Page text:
Also, the WiFi functionality with Camp Chef Connect means you can monitor/control the cook remotely. Using the meat probe to see how its actually cooking from your phone.
You can also set the smoke setting from 1 to 10, depending on your preference.
Let me give you a scenario. With a WiFi vertical pellet smoker and your existing propane grill, you could do the following, even during the busy working week.
Use the vertical pellet smoker to slowly cook the meat during the day, monitoring and adjusting the cook while you’re at work.
You then get home, get the meat out of the vertical pellet smoker, slap it on your gas grill to get the outer surface properly grilled and caramelised and voilà!
You will have produced high-quality, great-tasting food with very little time spent standing at the grill.
Alternatively, if you have a solid gas grill but don’t have the funds to purchase a dedicated pellet smoker check out my article on pellet smoking on a gas grill with the aid of a smoke bomb, pellet smoking tube or tray/maze.
My Final Thoughts On Pellet vs Gas Grills…
So I now hope you can appreciate from my article above its not a simple answer of ‘this grill is better than that grill…’. For instance, I’ve often been asked can a Traeger replace a gas grill?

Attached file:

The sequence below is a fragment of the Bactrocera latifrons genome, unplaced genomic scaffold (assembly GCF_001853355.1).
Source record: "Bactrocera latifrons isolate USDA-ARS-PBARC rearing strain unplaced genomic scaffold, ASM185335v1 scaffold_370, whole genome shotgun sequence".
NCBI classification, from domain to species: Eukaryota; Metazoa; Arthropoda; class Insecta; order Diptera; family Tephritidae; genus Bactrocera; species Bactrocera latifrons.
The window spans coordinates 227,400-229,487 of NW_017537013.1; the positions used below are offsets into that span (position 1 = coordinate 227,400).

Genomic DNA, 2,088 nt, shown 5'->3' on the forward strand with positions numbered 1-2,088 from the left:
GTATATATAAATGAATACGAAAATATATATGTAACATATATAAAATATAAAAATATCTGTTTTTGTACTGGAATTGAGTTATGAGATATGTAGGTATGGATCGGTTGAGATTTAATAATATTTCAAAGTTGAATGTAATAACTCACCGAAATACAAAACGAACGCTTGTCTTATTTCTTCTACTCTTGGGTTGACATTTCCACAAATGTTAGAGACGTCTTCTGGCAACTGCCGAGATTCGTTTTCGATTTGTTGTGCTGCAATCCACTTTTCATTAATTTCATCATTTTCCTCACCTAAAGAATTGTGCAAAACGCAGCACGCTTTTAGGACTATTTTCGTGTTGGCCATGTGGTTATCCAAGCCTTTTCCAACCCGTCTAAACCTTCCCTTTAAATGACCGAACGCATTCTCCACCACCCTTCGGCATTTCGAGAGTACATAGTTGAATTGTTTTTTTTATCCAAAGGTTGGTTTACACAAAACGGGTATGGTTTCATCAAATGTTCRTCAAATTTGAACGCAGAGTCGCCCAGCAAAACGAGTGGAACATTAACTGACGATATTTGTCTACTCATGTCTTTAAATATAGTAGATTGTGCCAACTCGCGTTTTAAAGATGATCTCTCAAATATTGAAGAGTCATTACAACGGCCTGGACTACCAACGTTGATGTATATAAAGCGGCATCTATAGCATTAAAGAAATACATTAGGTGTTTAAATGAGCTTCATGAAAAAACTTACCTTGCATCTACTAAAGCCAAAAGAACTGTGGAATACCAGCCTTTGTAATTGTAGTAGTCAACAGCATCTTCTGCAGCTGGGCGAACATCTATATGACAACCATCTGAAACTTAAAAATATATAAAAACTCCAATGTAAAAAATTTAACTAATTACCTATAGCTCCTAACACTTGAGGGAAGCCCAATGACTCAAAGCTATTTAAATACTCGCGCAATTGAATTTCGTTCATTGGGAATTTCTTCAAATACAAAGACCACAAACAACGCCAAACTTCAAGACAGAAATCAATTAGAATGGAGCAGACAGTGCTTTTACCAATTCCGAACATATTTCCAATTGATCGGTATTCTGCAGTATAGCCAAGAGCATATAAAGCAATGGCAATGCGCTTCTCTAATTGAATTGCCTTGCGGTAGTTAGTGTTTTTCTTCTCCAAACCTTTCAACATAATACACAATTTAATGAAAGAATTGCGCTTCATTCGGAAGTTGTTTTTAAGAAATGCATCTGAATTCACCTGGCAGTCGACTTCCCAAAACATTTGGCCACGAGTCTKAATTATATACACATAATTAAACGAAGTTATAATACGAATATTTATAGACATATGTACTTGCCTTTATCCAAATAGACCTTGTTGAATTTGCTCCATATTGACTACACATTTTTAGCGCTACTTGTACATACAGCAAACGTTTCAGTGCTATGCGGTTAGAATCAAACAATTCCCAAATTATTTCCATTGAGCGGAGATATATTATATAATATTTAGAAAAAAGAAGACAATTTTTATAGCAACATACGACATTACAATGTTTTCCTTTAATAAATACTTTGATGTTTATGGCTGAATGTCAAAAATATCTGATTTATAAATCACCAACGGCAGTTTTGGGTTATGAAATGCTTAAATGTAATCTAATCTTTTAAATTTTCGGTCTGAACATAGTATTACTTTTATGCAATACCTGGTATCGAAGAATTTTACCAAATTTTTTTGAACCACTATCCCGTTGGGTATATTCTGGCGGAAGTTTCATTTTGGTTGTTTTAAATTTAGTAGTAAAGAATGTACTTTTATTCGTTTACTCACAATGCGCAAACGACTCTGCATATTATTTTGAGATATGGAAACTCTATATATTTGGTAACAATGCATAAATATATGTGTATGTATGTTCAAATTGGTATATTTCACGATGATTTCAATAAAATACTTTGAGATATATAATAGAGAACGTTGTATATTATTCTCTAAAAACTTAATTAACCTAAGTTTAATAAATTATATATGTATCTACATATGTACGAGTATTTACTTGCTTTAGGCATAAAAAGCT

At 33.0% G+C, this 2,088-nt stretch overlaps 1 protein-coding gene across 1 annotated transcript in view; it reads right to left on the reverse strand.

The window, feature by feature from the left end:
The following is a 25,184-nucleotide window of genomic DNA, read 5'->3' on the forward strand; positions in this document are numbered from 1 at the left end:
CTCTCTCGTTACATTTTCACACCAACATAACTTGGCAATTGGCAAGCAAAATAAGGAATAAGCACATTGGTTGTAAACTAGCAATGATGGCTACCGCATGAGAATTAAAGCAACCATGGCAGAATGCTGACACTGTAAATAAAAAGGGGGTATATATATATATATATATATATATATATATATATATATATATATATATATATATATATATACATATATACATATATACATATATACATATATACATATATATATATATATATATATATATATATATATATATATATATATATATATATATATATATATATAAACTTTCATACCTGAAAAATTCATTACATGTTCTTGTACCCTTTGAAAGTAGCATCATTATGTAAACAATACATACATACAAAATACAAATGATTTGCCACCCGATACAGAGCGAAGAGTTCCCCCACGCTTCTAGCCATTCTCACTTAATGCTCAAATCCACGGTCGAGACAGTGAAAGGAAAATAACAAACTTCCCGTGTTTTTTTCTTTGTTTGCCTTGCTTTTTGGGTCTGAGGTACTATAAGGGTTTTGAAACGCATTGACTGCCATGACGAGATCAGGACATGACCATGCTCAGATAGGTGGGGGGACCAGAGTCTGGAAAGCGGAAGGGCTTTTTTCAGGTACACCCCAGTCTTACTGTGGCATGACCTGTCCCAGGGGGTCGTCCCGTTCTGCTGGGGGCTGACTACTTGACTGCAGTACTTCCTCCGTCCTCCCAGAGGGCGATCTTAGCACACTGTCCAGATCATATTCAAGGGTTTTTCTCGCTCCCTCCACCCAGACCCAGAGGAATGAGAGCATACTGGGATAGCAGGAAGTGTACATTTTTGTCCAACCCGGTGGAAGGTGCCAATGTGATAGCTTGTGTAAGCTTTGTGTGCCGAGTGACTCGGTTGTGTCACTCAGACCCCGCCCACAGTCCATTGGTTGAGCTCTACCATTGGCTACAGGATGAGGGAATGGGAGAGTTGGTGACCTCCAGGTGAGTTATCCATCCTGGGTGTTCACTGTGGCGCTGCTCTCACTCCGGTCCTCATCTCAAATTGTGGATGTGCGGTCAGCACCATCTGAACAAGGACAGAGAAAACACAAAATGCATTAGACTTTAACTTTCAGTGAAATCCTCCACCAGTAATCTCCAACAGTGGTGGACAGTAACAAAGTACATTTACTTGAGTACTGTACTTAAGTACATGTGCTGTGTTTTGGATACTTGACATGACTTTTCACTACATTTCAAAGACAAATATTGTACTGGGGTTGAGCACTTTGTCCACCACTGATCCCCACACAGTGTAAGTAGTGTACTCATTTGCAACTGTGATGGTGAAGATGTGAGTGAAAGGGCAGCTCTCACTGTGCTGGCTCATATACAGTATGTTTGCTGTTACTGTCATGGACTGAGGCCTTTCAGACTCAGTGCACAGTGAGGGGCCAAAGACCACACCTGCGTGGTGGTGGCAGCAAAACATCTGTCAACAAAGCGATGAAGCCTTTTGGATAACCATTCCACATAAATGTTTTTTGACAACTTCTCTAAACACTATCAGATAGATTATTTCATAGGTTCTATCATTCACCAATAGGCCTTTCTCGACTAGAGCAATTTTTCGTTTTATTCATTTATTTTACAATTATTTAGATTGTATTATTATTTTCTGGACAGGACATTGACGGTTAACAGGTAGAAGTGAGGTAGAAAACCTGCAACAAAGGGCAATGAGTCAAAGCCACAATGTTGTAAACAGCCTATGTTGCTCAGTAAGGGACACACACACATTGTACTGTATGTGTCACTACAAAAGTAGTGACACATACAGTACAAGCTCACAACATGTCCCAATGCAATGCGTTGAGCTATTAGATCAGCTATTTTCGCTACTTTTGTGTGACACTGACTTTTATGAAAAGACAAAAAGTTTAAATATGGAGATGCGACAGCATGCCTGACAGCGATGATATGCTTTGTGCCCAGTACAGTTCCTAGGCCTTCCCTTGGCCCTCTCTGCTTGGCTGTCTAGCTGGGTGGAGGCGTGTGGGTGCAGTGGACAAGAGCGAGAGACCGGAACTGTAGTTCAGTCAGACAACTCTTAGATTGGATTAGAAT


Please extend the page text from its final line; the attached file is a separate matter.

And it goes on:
Both pellet grills and gas grills have their own strengths and weakness, which can mean that both grill technologies can actually work together in some cases to provide the best option.
However, with certain pellet grills, they can compete directly with gas grills on grilling/searing performance while at the same time being more flexible/capable cookers providing superior food flavour.
Then again, if you already own a gas grill that’s still in good/working condition, don’t feel you need to change it for a pellet grill to enjoy the world of cooking with wood pellets.
In fact, a gas grill and vertical pellet smoker are actually one of the best outdoor cooking setups to have!
That’s it! Thanks for reading, I hope this article has helped you decide your best option in the pellet vs gas grill debate.
If you’re still interested in pellet grills and smokers, please check out my Wood Pellet Grill/Smoker Guide. 🙂